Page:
I pictured learning with them, and knowing it was going to take a whole LOT of Grace to get me through. I pictured them one day maybe becoming graphic and interior designers or a business man or a marketing guru (here’s hoping, right?) and wanting to work alongside their mom and dad. I pictured teaching them life lessons…now, not when they’re 15, but now, each day. I pictured less video games and tv and more play. I pictured a lot of Love. I pictured children who were motivated, driven, passionate, and urged to follow their dreams. I pictured a full life, but a simple life.
I struggled, though.
Would they be socialized? Did he need to be around 4o other kids every single day? Why did I feel this way when so many around me didn’t seem to at all? Was I some weird smothering mama who wanted to lock her kids in the basement? Would I miss things like plays and Thanksgiving feast day and report cards and honor roll? What about sports? Would they play? Would they be missing out on cafeteria food? Would they grow up being looked at as “weird” or “unsocialized” for every mistake they make? Would I be able to teach what they needed to learn?
Last summer, though, after having surgery and winding up in the hospital afterwards, I had some time to ponder. One morning on our following beach vacation, at 4:30 a.m., I wrote a manifesto if you will, an unpretentious declaration of what I wanted and what I was scared of. I laid it all out there, not being afraid for being too quacky or too unfaithful to voice my concerns.
My husband, who had been really skeptical, read it, and without hesitation he said, “Why not? This sounds wonderful to me, and if this choice helps us pursue this life…then why not try?”
And I wept. For the life we were leaving behind and for the freedom to lead a new one.
I wept for my own insecurities and fears and my crazy-supportive husband, but mostly, I wept tears of joy and vowed I would never again knowingly put my children in a situation they weren’t thriving in because it was the “normal thing to do.”
Looking back, it was the best thing that ever happened to our family. We share so much with our kids, and I love that about our life. I recognize, though, that families doing the “norm” do this all the time. There is no perfect way to raise a family, and really, we never made this decision planning for permanence or thinking everyone else should do the same. For now, it feels right and the kids are thriving. This is a per-family, per-year thing…so as with everything else in my life, I fully accept I have no idea what I’m talking about half the time. There are plenty of struggles, and don’t worry, I’ll lay more of those out there, too.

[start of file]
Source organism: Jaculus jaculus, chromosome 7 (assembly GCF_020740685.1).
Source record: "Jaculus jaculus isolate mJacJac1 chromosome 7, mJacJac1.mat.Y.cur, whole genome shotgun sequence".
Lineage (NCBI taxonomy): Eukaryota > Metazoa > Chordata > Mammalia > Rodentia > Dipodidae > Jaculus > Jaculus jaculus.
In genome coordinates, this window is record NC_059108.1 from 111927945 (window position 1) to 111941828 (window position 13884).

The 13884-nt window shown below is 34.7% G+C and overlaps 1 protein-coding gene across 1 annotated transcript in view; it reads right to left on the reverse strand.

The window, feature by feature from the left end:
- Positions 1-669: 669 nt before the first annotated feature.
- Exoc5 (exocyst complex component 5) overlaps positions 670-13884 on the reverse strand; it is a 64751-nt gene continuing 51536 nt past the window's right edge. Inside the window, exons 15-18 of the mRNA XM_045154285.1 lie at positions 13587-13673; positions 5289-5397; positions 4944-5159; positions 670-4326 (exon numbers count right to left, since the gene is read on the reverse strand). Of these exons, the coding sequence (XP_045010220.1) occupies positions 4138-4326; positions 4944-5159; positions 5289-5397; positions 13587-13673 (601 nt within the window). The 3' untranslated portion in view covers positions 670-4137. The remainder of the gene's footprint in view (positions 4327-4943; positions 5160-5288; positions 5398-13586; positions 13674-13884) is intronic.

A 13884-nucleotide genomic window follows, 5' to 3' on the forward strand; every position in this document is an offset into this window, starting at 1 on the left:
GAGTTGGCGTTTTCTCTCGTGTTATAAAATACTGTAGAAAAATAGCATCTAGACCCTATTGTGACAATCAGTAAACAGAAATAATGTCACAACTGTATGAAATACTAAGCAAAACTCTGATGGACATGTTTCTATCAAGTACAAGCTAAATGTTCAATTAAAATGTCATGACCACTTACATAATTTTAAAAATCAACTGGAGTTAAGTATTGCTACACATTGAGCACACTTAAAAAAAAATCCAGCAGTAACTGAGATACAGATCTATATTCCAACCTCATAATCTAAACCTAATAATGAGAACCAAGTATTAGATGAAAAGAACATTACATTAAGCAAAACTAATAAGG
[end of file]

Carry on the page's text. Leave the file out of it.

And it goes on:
Gray still struggles with anger and frustration and being too rough and selfishness and Ava still throws fits and screams too much and is a shade too entitled. They will struggle with those things in traditional school or at home. Now, though, I feel like I get to hear from them more, and find out why they are frustrated or angry.
This journey is teaching me so much about how much I lack, and how little life has to do with how “good I am” or how “patient I can be.” That’s why when other moms say, “Oh, I could never do that…I’m not patient enough,” I’m quietly cracking up. Well, join the club, sister. Neither am I. #hotmess
So that’s our story, our why. I want to tell you some specific things we wanted for our learning together and how we addressed certain concerns and insecurities. I’ll save that for another day, though, as I know you can’t help but be glazing over at this point.
Sending love to you and your little people today, friends. Hope you have an incredibly blessed day, fully thriving in your normal.
P.S. If you want to read more of our homeschooling posts, you can check out these links below:
Homeschooling This Year (2013)